State scientists say, this time of year, they typically come across six injured or dead otters bitten by great white sharks along the central coast. Last month they found 19…a record.
Mike Harris with the California Department of Fish and Game says most of the otters had a single bite mark.
"There's never soft tissue removed, there's never any indication of a secondary bite. We describe these events as being an investigative bite."
He says once the sharks realize they're not biting into their preferred prey of seals or sea lions…they move on. White sharks like cold water and some researchers believe the cooler-than-average ocean temperatures from an unusually mild summer have helped trigger a boom in the shark population along California's central coast.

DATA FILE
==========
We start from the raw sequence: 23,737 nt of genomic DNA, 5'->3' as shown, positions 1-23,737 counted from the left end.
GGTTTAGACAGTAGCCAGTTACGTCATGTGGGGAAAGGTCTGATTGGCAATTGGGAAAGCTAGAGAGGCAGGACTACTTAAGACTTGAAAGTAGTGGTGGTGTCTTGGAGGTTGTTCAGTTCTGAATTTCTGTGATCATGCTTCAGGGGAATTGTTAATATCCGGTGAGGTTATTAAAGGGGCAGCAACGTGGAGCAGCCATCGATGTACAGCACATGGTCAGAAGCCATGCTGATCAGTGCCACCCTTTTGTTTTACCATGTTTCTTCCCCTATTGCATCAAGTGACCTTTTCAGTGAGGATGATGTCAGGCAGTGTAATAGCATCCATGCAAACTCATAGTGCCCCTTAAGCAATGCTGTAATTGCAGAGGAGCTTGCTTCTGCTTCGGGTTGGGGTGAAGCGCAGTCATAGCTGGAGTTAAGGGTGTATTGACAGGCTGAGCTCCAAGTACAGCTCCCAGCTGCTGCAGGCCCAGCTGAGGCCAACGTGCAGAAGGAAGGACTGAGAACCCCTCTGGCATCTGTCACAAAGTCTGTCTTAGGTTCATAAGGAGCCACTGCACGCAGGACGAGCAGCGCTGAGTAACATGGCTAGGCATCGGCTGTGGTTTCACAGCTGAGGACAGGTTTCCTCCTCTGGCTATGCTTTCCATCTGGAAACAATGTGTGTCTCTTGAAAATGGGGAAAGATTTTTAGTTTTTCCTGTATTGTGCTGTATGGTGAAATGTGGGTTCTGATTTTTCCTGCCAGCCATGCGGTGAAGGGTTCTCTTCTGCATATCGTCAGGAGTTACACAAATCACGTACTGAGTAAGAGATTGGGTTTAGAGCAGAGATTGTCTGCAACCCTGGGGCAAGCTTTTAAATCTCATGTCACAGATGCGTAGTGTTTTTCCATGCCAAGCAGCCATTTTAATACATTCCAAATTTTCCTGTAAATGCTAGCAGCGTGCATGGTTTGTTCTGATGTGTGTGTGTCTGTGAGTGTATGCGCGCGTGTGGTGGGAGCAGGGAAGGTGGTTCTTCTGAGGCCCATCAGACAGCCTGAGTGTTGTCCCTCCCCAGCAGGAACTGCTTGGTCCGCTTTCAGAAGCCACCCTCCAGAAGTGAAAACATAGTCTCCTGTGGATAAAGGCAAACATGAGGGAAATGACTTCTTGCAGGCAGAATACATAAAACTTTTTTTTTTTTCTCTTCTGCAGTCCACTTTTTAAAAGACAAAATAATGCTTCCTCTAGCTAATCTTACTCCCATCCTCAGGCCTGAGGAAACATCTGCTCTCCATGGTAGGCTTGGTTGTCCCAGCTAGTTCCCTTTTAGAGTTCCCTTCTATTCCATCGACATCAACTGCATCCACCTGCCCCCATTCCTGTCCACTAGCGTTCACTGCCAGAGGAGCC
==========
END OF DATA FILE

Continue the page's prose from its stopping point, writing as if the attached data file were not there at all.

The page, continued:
But sharks aren't the only threat.
"Otters are getting hit from a bunch of different angles. We also have a fair amount of mortality that seems to be related to exposure to land-sea pollutants."
Department of Fish and Game wildlife veterinarian Melissa Miller says specifically blue-green algae. It's toxic to sea otters.
Miller say bacteria from the algae flows into Monterey Bay from nearby lakes and rivers and contaminates the sea otters' food sources. She says the bacteria is tied to more than 20 otter deaths over the past few years.